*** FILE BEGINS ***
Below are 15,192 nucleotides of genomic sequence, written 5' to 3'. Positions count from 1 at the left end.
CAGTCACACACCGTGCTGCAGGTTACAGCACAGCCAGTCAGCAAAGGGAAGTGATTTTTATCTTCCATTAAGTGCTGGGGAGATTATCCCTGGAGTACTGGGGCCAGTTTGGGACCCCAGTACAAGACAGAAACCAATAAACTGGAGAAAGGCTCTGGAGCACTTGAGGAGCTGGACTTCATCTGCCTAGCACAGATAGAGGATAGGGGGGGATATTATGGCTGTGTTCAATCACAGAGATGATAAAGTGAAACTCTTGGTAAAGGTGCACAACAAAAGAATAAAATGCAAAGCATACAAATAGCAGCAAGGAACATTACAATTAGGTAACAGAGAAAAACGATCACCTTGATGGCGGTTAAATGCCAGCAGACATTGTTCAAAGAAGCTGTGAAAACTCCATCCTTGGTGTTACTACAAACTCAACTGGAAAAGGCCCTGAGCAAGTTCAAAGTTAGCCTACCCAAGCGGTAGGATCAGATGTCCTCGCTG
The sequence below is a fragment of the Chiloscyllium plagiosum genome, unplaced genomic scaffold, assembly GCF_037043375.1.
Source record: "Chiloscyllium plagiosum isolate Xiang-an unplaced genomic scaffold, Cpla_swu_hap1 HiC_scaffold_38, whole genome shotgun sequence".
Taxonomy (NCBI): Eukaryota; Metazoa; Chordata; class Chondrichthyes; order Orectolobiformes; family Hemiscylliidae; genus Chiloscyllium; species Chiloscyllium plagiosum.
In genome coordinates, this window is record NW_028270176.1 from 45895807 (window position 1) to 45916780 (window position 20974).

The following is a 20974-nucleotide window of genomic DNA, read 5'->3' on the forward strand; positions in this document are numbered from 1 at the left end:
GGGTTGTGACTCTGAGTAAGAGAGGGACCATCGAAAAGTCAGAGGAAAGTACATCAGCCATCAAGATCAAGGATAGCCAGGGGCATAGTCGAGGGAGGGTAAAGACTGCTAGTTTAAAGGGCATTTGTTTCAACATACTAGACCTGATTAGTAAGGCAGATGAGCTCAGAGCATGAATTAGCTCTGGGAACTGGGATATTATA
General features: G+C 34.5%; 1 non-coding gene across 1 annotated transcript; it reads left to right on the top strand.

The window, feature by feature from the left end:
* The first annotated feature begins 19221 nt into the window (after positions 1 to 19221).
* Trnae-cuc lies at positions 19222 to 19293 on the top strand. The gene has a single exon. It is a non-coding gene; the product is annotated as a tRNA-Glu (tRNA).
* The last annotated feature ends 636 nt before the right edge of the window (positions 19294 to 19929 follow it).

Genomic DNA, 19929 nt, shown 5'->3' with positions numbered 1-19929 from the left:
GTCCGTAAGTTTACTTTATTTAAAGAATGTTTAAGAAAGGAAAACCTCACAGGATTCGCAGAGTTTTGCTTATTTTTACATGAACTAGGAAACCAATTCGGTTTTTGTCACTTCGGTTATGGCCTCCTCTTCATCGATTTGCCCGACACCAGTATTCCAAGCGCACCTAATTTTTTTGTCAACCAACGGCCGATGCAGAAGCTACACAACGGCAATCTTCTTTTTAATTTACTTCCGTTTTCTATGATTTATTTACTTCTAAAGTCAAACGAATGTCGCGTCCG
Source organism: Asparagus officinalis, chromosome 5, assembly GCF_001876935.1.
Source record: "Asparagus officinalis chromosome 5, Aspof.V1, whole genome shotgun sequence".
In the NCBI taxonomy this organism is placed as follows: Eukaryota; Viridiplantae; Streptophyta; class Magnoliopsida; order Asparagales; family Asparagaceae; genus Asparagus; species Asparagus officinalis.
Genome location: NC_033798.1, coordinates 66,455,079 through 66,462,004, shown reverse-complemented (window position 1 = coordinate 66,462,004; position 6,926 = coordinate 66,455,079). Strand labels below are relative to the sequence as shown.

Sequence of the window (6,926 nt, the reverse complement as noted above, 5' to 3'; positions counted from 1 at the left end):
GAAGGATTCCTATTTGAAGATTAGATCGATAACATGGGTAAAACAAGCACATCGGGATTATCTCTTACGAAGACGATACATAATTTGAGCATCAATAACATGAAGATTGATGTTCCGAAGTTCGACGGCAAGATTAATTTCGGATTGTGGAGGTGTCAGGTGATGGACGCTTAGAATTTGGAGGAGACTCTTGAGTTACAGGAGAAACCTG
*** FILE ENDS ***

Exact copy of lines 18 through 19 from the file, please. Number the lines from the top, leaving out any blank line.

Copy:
In the NCBI taxonomy this organism is placed as follows: Eukaryota; Viridiplantae; Streptophyta; class Magnoliopsida; order Asparagales; family Asparagaceae; genus Asparagus; species Asparagus officinalis.
Genome location: NC_033798.1, coordinates 66,455,079 through 66,462,004, shown reverse-complemented (window position 1 = coordinate 66,462,004; position 6,926 = coordinate 66,455,079). Strand labels below are relative to the sequence as shown.